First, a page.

Health care in El Salvador
El Salvador, the smallest yet most densely packed country in Central America, has historically only seen moderate poverty reduction and has suffered from constant low levels of economic growth. The population faces development challenges due to high out-of-pocket expenditures, which have greatly limited access to health care. Citizens living in rural, poorer areas of the country experience the most impact of the weak health care system. This results in increased morbidity, mortality and disability from diseases.
National Health Strategy
In recent years, poverty and inequality rates have significantly decreased. From 2007 to 2019, the poverty rate fell by 17% and extreme poverty dropped by 11.5%, making El Salvador one of the most equitable countries in Latin America. A significant contribution to the decline was the launch of the National Health Strategy in 2009. This governmental initiative aims to enhance the quality of care, reduce inequalities in access to care and improve the Ministry of Health’s overall system management.
Strengthening Public Health Care System
In support of El Salvador’s health reforms, the World Bank created the Strengthening Public Health Care System project, which focused on responding to the evolving needs of the nation. The project poured investments into more than 51 primary care hospitals and 30 secondary and tertiary hospitals, and this allowed for greater maintenance of clinical infrastructure and medical equipment. Additionally, the funding strengthened the National Institute of Health and the National Reference Laboratory, both of which are responsible for conducting surveys and collecting data required for monitoring public health during outbreaks of infectious diseases.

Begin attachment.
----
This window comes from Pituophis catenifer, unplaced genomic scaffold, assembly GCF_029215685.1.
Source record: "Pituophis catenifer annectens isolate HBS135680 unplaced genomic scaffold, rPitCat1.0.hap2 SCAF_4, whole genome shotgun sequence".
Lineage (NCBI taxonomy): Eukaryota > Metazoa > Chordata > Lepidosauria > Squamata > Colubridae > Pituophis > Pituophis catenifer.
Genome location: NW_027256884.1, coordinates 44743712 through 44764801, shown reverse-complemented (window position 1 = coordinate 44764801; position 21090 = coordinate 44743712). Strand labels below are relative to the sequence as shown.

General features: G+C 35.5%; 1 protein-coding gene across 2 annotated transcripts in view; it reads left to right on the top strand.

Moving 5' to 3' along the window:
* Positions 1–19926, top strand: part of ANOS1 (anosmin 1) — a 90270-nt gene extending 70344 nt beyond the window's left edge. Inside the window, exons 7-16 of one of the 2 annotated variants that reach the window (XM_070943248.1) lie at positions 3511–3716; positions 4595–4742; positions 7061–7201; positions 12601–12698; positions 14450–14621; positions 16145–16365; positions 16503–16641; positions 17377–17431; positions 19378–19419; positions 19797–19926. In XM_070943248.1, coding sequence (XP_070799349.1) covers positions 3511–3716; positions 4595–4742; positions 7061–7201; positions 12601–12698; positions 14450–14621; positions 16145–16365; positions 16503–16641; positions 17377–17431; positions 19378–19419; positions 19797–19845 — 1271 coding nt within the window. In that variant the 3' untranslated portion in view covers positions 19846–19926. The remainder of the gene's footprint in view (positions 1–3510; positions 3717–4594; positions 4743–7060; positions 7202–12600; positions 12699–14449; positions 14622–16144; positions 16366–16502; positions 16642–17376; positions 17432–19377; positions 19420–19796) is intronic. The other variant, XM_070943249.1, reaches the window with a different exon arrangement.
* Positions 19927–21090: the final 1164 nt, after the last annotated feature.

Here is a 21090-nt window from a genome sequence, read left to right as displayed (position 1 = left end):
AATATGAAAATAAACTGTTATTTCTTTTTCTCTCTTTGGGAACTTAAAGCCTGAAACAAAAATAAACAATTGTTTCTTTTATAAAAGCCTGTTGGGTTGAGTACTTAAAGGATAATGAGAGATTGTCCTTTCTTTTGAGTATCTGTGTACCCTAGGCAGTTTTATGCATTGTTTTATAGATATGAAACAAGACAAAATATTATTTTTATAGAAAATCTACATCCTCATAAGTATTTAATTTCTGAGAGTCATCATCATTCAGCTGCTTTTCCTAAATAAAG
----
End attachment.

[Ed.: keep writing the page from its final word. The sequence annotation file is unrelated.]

The project targeted 2.1 million people across 92 municipalities in El Salvador. In regards to strengthening the Ministry of Health’s institutional capacity, it was able to improve safety standards and environmental regulations surrounding biohazard waste disposal. With respect to vaccination rates, the goal was to immunize 92.8% of children with a pentavalent vaccine by 2016 and by 2014, the nation had reached 95%. Additionally, in terms of child delivery, the aim was to have 84% of births take place in health care facilities by 2018. By the end of 2017, 99.8% of births were occurring in a clinical environment. Due to improved neonatal care and hospitalized deliveries, the rate of maternal mortality massively decreased from 65.4 deaths per 100,000 live births in 2006 to only 31 deaths in 2017. Also, the rate of infant mortality declined from 26.9 deaths per 100,000 live births in 2000 to only 12.5 deaths in 2017.
El Salvador has made significant strides in poverty reduction and health care access through initiatives such as the National Health Strategy. With investments from the World Bank’s Strengthening Public Health Care System project, the country has improved infrastructure, increased vaccination rates and achieved high rates of facility-based childbirth. These efforts have resulted in a substantial decrease in maternal and infant mortality rates, demonstrating the positive impact of strengthened health care systems on the well-being of the population.
– Divya Swaminathan